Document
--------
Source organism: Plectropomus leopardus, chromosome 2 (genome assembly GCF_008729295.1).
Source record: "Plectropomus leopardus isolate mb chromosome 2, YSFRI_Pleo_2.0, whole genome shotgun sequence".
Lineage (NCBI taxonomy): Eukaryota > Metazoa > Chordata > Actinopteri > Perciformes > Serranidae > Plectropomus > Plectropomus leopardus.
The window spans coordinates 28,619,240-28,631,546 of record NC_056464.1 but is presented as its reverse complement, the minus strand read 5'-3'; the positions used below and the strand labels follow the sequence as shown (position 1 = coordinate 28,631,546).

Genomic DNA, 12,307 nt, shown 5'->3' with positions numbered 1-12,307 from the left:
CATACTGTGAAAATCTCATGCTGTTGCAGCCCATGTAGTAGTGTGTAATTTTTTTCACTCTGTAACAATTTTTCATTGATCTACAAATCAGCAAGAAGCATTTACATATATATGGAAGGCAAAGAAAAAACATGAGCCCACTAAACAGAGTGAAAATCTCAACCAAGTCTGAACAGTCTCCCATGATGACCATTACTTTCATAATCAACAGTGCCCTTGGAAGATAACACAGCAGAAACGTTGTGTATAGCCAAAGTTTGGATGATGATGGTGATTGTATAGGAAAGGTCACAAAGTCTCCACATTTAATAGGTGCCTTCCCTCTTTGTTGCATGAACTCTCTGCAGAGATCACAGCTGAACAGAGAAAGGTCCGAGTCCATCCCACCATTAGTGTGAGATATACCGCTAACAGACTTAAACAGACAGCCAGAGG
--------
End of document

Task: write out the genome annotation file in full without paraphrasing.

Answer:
Source organism: Plectropomus leopardus, chromosome 2 (genome assembly GCF_008729295.1).
Source record: "Plectropomus leopardus isolate mb chromosome 2, YSFRI_Pleo_2.0, whole genome shotgun sequence".
Lineage (NCBI taxonomy): Eukaryota > Metazoa > Chordata > Actinopteri > Perciformes > Serranidae > Plectropomus > Plectropomus leopardus.
The window spans coordinates 28,619,240-28,631,546 of record NC_056464.1 but is presented as its reverse complement, the minus strand read 5'-3'; the positions used below and the strand labels follow the sequence as shown (position 1 = coordinate 28,631,546).

Genomic DNA, 12,307 nt, shown 5'->3' with positions numbered 1-12,307 from the left:
CATACTGTGAAAATCTCATGCTGTTGCAGCCCATGTAGTAGTGTGTAATTTTTTTCACTCTGTAACAATTTTTCATTGATCTACAAATCAGCAAGAAGCATTTACATATATATGGAAGGCAAAGAAAAAACATGAGCCCACTAAACAGAGTGAAAATCTCAACCAAGTCTGAACAGTCTCCCATGATGACCATTACTTTCATAATCAACAGTGCCCTTGGAAGATAACACAGCAGAAACGTTGTGTATAGCCAAAGTTTGGATGATGATGGTGATTGTATAGGAAAGGTCACAAAGTCTCCACATTTAATAGGTGCCTTCCCTCTTTGTTGCATGAACTCTCTGCAGAGATCACAGCTGAACAGAGAAAGGTCCGAGTCCATCCCACCATTAGTGTGAGATATACCGCTAACAGACTTAAACAGACAGCCAGAGG